Saluting Local Health Care Workers on the Frontlines Fighting COVID-19
Remember the days when the notion of shaking hands with a rock-n-roll star or rubbing elbows with an NBA player made your heart aflutter? Remember the way your children watched superhero movies with their eyes wide and their mouths agape as they sat, mesmerized, at the notion of being able to fly, deflect bullets and neutralize the bad guys? Remember the times you had a random encounter with an A-list Hollywood actress at an airport or a legendary musician while vacationing in an exotic location? We remember such encounters because we, as a society, have elevated Hollywood superstars, sports icons, music legends and fictitious comic book characters as heroes in our minds.
It wasn’t until this spring when an insidious, highly contagious disease swiftly and jarringly upended our routines, our lives, our families and our world that our definition of “hero” was sharply redefined. Suddenly we looked to doctors, nurses, hospital staff, first responders and emergency personnel with fresh eyes of gratitude and a renewed sense of awe as we recognized the grand and personal sacrifices they were making, daily, for the sake of their communities.
We are grateful to our hometown heroes in a way that perhaps we never have been in our lifetime because we know the blood, sweat and tears that these men and women have shed in light of the COVID-19 pandemic that has swept through our country, leaving confusion, uncertainly, and blind fear in its wake. As schools, churches, restaurants, hair salons, gyms, movie theaters, shopping malls and other businesses shut down, those on the frontlines never stopped working. In fact, many put in overtime, both physically and mentally, to ensure the safety of their fellow man.
This strange and surreal experience has brought many lessons, the greatest of which is that we have heroes living among us. And for that, we are all eternally grateful. Therefore, we wanted to take this opportunity to thank these beautiful people for their ceaseless sacrifice, unwavering commitment to serve and boundless love of humankind.
Donetta Gee-Weiler, RN, MBA-MSN, Hospital Administrator and Chief Nursing Officer for Community Heart and Vascular Hospital has worked for Community Health Network for 25 years and says she’s always known it was a special place. The COVID-19 pandemic has proven that point as teamwork has taken on a new meaning.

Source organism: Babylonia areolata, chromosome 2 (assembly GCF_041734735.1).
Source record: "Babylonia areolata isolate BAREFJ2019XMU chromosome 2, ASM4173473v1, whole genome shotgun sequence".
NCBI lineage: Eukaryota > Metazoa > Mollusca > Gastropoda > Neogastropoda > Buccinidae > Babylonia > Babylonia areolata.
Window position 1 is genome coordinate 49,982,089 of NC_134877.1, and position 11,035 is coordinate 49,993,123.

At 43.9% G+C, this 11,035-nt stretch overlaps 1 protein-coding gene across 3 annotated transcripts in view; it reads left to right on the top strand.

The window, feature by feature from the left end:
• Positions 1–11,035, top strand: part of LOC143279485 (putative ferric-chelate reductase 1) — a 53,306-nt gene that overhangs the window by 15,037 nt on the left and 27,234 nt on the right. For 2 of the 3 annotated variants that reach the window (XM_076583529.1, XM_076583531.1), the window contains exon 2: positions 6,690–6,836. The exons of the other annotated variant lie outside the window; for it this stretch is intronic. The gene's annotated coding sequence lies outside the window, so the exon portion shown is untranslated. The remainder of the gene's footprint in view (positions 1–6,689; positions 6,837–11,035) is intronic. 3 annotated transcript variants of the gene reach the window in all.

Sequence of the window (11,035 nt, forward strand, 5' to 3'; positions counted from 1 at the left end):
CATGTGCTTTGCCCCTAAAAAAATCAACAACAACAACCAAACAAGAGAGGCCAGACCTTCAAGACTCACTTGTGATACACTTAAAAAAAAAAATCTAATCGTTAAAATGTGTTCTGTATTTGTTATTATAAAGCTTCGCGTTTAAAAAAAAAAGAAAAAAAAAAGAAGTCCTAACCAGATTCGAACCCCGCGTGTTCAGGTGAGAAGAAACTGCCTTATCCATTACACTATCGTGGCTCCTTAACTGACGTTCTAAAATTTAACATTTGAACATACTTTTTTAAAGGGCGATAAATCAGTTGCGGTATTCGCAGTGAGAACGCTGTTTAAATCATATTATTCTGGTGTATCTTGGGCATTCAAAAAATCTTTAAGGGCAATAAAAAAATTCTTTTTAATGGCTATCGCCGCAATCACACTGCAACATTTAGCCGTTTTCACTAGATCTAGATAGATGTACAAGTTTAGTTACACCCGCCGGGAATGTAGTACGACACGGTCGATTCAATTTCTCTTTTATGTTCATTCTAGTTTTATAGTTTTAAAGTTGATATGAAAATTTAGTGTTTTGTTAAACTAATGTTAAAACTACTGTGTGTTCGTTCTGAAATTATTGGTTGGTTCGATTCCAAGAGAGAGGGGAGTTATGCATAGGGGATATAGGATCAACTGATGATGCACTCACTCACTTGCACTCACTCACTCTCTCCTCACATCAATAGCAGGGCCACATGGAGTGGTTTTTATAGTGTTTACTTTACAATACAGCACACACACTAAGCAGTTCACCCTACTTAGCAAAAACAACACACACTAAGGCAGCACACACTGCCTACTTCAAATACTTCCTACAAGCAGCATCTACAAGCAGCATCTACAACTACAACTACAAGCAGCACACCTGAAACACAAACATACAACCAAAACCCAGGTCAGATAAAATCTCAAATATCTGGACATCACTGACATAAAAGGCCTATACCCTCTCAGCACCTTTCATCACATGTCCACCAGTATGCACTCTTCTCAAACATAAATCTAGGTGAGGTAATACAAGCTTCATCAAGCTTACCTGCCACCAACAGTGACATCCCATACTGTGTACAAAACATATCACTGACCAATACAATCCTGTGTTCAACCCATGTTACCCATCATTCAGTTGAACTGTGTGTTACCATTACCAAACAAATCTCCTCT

“Caregivers are moving from areas that are no longer open to help support areas of greater need,” she says. “This means learning new roles, moving to a new site of care and even changing shifts. During such a time of uncertainty, our team is adjusting to make sure we continue to deliver the best possible care to those in need.”
Nevertheless, this is the field these men and women have chosen, and they feel driven to step up and care for humanity just as they always have.
“I view the role of the caregiver as something that cannot be replaced,” says Gee-Weiler, noting that they are welcomed into their patients’ lives during the best moments (e.g., the birth of a baby, cure from disease) and worst moments (e.g., terminal diagnosis, loss of a loved one).
“We are part of the family’s story as these memories are some they carry with them for the remainder of their life,” Gee-Weiler adds. “Now I think the community is finally seeing just how much these moments also mean to us. We are showing that health care is truly a career of passion to help others, regardless of the need.”
Dr. William Harvey, pulmonary critical care specialist and medical director of the intensive care unit (ICU) at IU Health North Hospital, has been practicing critical care medicine for two decades. As medical director of the ICU, he provides calm reassurance to the nursing staff and communicates with administration to ask for and receive the necessary resources to treat patients.
“Although there is more stress and longer hours than usual, I feel very blessed that I have been trained to do this job and that I have an opportunity to help the citizens of Hamilton County,” says Dr. Harvey, who is thankful to the Hamilton County residents for their sacrifices. “We will get through this time. It will not last forever. Fortunately, at IU Health we have the resources, the manpower and the will to respond to this crisis and ultimately defeat the virus.”
Just as the community appreciates our hometown heroes, they, too, appreciate the love and support they have received in return.
“We have seen the community show up in so many ways by sending loving messages via social media, donating meals to feed our busy teams and planning large drive-by parades to show support,” Gee-Weiler says. “This is such a difficult time in health care, but it will pass. In the end, my hope is that the community continues to remember how important the caregivers are and that we keep an even stronger bond we have built with one another.”
When every day brings a new series of harrowing headlines, it can be easy to slip into sadness or flounder in fear. But there is a light at the end of the tunnel thanks to this army of men and women as they are the heartbeat of hope that now, always has, and always will work tirelessly to relieve pain, save lives and restore health. These individuals dedicate their lives to helping us, as a society, live our best lives. Because, as the saying goes, “When you have your health, you have everything. When you do not have your health, nothing else matters.”
Thank you to all our local health care heroes for what you do each day!